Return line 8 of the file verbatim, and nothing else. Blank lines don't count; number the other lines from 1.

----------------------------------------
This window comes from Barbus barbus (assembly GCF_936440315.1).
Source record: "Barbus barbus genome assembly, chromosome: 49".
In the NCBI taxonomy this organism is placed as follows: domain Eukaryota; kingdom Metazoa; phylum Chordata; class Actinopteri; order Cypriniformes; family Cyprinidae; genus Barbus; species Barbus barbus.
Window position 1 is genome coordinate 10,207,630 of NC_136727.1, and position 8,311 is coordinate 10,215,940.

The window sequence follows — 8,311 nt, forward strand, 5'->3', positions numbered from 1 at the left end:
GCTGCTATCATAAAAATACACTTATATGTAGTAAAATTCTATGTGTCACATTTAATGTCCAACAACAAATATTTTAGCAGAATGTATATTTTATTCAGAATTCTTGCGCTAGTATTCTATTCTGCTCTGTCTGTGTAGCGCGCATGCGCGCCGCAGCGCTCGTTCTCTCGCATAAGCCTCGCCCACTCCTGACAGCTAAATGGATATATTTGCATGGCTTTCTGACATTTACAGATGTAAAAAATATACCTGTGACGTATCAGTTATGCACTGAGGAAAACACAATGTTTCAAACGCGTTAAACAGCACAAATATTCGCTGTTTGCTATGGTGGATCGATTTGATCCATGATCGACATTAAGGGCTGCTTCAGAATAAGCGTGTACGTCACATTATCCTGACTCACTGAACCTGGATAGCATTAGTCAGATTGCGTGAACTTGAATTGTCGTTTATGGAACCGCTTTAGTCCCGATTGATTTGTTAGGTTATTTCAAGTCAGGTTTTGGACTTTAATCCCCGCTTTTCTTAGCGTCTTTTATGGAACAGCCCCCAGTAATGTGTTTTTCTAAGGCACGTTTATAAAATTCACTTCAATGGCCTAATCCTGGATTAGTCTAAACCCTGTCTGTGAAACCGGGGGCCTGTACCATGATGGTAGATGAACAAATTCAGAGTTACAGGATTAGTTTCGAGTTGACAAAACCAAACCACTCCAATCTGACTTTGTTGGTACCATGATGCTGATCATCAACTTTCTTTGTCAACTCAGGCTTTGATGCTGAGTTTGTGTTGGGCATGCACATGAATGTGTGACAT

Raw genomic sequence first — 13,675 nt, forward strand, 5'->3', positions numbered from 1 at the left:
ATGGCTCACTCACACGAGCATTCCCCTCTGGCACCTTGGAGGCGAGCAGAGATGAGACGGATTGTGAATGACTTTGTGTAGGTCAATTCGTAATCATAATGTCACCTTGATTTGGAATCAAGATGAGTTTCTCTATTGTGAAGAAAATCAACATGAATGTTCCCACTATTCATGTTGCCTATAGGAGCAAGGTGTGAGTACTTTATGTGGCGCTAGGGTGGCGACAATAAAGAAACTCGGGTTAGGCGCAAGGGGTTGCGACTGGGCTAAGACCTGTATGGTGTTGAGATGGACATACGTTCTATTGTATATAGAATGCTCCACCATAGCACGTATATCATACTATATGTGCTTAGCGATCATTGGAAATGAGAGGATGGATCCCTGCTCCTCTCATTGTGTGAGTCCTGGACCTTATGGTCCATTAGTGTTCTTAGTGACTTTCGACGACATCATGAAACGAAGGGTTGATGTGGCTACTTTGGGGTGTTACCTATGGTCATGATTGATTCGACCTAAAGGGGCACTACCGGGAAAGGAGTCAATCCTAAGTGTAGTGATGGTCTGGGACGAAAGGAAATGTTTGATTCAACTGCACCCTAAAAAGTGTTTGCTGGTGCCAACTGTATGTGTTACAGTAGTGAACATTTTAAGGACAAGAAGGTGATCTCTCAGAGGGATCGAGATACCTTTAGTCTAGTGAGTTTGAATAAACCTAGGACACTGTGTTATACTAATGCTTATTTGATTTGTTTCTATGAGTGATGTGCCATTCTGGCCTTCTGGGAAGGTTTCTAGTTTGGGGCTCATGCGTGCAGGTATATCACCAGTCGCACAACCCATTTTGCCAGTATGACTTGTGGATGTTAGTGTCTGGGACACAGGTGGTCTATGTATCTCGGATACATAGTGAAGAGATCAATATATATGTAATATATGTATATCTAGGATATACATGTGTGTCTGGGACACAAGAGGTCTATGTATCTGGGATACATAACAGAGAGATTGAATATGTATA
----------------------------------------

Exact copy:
ATGGCTCACTCACACGAGCATTCCCCTCTGGCACCTTGGAGGCGAGCAGAGATGAGACGGATTGTGAATGACTTTGTGTAGGTCAATTCGTAATCATAATGTCACCTTGATTTGGAATCAAGATGAGTTTCTCTATTGTGAAGAAAATCAACATGAATGTTCCCACTATTCATGTTGCCTATAGGAGCAAGGTGTGAGTACTTTATGTGGCGCTAGGGTGGCGACAATAAAGAAACTCGGGTTAGGCGCAAGGGGTTGCGACTGGGCTAAGACCTGTATGGTGTTGAGATGGACATACGTTCTATTGTATATAGAATGCTCCACCATAGCACGTATATCATACTATATGTGCTTAGCGATCATTGGAAATGAGAGGATGGATCCCTGCTCCTCTCATTGTGTGAGTCCTGGACCTTATGGTCCATTAGTGTTCTTAGTGACTTTCGACGACATCATGAAACGAAGGGTTGATGTGGCTACTTTGGGGTGTTACCTATGGTCATGATTGATTCGACCTAAAGGGGCACTACCGGGAAAGGAGTCAATCCTAAGTGTAGTGATGGTCTGGGACGAAAGGAAATGTTTGATTCAACTGCACCCTAAAAAGTGTTTGCTGGTGCCAACTGTATGTGTTACAGTAGTGAACATTTTAAGGACAAGAAGGTGATCTCTCAGAGGGATCGAGATACCTTTAGTCTAGTGAGTTTGAATAAACCTAGGACACTGTGTTATACTAATGCTTATTTGATTTGTTTCTATGAGTGATGTGCCATTCTGGCCTTCTGGGAAGGTTTCTAGTTTGGGGCTCATGCGTGCAGGTATATCACCAGTCGCACAACCCATTTTGCCAGTATGACTTGTGGATGTTAGTGTCTGGGACACAGGTGGTCTATGTATCTCGGATACATAGTGAAGAGATCAATATATATGTAATATATGTATATCTAGGATATACATGTGTGTCTGGGACACAAGAGGTCTATGTATCTGGGATACATAACAGAGAGATTGAATATGTATA